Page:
Grouping Routes Part 2

asp.net mvc, asp.net, code comments edit

In part 1 of this series, we looked at the scenario for grouping routes and how we can implement matching incoming requests with a grouped set of routes.

In this blog post, I’ll flesh out the implementation of URL Generation.

Url Generation Implementation

URL generation for a group route is tricky, especially when using named routes because the individual routes that make up the group aren’t in the main route collection.

As I noted before, the only route that’s actually added to the route table is the GroupRoute. Thus if you supply a route name for one of the child routes (such as “r1”) during URL generation, you’ll get a null URL.

Interestingly enough, in this case, if you don’t use named routes when using URL generation, everything works just fine. However, since I heartily recommend using named routes all the time, I should cover that situation.

So what we need to do here is supply two route names during URL generation. One for the group route, and one for the child route. How do we supply the child route name? We’re going to have to supply it in the route values. Here’s an example of generating an URL in this manner:

@Html.RouteLink("Hello World Child", "group", new { __RouteName = "hello-world3" }) 

Note that the second parameter, “group”, refers to the route name for the GroupRoute that we registered. The route value __RouteName is passed into the GroupRoute so that it can look in its own collection of routes for the matching child route.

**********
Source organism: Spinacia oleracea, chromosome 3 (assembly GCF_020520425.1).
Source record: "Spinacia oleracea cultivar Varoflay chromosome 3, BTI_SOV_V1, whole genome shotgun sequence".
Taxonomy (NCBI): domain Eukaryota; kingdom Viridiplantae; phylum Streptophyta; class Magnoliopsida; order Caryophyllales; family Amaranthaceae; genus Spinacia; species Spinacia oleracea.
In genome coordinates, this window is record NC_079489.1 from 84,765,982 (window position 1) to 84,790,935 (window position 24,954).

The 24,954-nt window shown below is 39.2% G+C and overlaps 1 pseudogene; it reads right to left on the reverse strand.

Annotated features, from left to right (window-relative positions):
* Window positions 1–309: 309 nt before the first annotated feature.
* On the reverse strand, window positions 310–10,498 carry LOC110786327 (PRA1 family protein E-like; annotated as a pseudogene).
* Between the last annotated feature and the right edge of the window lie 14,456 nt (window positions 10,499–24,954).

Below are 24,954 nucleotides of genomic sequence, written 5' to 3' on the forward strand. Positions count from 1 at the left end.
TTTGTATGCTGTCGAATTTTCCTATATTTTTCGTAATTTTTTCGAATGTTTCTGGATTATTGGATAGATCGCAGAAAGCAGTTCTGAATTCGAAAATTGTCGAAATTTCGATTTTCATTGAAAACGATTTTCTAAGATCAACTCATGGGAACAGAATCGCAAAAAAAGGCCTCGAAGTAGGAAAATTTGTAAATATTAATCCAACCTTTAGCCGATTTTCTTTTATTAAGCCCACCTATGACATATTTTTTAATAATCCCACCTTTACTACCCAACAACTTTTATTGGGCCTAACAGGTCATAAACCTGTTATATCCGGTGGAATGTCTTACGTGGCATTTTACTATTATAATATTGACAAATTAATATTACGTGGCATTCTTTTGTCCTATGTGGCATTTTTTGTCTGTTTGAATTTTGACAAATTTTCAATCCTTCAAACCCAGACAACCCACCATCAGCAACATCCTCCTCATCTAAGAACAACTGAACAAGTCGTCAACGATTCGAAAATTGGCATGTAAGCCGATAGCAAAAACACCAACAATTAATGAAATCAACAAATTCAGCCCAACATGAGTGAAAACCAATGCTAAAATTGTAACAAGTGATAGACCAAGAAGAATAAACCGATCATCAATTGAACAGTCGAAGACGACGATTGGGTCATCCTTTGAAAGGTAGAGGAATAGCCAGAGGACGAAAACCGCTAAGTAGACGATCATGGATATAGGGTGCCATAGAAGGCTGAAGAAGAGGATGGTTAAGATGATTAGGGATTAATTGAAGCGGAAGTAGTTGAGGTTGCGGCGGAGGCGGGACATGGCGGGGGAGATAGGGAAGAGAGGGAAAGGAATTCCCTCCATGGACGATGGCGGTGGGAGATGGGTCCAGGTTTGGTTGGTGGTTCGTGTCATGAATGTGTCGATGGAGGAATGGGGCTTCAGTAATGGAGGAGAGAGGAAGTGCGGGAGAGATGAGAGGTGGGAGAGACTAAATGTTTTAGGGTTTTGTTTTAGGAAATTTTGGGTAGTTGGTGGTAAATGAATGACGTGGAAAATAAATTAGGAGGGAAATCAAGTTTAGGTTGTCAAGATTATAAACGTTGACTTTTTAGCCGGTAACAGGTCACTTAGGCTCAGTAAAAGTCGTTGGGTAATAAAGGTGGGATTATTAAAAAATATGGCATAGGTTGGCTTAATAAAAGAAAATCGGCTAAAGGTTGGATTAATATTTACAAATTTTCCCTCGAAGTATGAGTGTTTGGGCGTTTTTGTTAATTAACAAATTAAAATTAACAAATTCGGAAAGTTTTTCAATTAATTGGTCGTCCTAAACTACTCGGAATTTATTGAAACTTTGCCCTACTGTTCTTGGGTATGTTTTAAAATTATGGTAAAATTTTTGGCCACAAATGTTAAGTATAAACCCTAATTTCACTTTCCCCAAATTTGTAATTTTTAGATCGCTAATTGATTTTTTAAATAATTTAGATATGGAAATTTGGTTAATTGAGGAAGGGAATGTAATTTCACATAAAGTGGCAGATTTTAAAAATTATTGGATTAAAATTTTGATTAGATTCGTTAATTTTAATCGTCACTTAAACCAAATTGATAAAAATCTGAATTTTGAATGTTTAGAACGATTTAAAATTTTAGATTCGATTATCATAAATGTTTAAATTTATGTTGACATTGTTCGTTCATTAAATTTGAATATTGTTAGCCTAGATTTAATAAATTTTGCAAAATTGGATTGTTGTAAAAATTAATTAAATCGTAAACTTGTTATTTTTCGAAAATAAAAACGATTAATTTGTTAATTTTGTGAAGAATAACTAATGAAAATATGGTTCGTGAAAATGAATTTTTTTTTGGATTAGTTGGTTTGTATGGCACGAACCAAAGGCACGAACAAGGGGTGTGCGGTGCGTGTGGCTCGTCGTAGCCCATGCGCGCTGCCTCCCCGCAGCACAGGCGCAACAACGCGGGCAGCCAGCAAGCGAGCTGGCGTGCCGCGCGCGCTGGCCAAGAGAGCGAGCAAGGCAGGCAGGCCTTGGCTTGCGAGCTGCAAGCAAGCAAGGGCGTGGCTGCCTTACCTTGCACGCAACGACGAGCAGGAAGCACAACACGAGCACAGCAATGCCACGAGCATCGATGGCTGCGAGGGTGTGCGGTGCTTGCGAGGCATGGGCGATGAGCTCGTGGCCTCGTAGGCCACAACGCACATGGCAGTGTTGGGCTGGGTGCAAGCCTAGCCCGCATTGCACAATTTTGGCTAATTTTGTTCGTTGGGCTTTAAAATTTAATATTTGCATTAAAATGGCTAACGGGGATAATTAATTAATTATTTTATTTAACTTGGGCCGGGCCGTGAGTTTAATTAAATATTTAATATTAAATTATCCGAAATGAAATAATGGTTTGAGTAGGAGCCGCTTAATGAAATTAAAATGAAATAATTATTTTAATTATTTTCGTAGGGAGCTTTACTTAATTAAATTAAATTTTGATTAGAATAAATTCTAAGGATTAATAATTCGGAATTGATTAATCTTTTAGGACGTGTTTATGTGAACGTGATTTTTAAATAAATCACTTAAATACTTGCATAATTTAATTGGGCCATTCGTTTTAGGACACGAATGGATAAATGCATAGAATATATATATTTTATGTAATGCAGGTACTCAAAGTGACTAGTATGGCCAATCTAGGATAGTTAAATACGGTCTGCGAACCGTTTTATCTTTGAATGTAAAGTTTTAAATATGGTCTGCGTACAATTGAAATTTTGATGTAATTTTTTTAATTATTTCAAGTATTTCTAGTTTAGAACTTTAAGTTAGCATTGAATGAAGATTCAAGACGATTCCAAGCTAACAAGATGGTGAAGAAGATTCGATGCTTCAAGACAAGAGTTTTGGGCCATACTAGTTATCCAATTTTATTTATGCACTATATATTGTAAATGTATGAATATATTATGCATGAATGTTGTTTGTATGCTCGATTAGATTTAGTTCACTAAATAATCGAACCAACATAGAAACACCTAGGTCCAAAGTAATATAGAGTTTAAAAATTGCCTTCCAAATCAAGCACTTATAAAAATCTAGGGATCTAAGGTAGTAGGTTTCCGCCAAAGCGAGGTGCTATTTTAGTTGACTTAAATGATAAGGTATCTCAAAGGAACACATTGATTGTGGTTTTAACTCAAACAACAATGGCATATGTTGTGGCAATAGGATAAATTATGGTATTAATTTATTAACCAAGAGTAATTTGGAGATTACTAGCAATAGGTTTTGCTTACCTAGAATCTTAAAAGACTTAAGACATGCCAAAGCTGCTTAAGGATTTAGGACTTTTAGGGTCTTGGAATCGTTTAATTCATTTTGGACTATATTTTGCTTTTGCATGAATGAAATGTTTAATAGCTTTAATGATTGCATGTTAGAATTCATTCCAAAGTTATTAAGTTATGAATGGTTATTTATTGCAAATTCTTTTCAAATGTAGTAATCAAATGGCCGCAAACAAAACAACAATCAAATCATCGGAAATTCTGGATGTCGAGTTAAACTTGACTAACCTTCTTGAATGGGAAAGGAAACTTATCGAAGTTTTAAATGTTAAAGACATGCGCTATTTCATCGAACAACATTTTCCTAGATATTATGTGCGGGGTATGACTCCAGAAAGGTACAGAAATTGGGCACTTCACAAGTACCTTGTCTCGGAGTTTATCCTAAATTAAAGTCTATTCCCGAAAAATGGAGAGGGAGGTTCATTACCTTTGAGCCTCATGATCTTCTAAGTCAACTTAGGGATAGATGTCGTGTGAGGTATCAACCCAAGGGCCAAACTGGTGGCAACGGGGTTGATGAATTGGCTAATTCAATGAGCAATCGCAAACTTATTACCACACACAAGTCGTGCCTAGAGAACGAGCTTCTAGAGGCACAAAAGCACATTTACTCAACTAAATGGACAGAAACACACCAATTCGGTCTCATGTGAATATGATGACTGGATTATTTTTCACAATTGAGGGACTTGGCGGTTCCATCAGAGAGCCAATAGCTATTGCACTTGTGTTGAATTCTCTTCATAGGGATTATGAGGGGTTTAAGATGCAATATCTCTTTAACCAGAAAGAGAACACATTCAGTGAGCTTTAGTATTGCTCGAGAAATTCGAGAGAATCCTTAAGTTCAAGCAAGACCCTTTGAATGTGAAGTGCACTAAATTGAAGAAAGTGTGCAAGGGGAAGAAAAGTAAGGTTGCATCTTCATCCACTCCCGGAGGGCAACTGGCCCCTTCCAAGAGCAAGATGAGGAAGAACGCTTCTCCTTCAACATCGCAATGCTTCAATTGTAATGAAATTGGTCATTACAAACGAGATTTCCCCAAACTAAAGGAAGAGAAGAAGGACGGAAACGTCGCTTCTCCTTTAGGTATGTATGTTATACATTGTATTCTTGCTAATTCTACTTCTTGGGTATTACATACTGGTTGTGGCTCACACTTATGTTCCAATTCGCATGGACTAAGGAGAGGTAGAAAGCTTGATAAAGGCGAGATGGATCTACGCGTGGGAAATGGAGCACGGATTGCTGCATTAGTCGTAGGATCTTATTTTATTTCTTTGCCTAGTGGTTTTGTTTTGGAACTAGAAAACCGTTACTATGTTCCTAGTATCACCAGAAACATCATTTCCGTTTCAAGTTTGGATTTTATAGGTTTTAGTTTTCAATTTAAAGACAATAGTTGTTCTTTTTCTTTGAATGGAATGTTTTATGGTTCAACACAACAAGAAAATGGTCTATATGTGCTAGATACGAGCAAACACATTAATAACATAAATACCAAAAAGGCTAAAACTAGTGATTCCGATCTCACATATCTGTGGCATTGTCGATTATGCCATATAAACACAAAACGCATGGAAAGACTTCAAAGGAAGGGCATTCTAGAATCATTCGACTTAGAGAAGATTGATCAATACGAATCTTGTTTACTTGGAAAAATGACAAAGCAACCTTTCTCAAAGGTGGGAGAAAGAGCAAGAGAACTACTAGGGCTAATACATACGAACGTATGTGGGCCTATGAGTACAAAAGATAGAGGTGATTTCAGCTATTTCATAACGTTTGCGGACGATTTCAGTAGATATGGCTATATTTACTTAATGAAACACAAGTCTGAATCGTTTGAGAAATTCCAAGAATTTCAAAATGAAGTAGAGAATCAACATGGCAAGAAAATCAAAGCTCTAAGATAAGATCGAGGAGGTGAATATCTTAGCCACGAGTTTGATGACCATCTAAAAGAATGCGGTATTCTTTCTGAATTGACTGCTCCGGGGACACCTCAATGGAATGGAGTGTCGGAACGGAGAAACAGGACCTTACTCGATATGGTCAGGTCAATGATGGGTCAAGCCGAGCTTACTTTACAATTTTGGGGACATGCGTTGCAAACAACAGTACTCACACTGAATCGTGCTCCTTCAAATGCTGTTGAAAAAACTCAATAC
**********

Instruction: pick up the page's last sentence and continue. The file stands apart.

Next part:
In the following code sample, I’ve highlighted the essential part of the URL generation logic within the GroupRoute class.

public override VirtualPathData GetVirtualPath(RequestContext 
    requestContext, RouteValueDictionary values) {
  string routeName = values.GetRouteName();
  var virtualPath = ChildRoutes.GetVirtualPath(requestContext, 
    routeName as string, values.WithoutRouteName());
  if (virtualPath != null) {
    string rewrittenVirtualPath = 
      virtualPath.VirtualPath.WithoutApplicationPath(requestContext);
    string directoryPath = VirtualPath.WithoutTildePrefix(); // remove tilde
    rewrittenVirtualPath = rewrittenVirtualPath.Insert(0, 
    directoryPath.WithoutTrailingSlash());
    virtualPath.VirtualPath = rewrittenVirtualPath.Remove(0, 1);
  }

  return virtualPath;
}

The code grabs the route name for the child route from the supplied route values. Notice that I’m using an extension method I wrote in my last blog post.

The block of code after the highlighted portion rewrites the virtual path back to the full virtual path for the parent GroupRoute. This ensures that the virtual path that’s eventually returned to the caller will actually work, since the individual routes within the group don’t have a clue that they’re within a group.

In a follow-up blog post, I’ll wrap up this series and provide access to the full source code.

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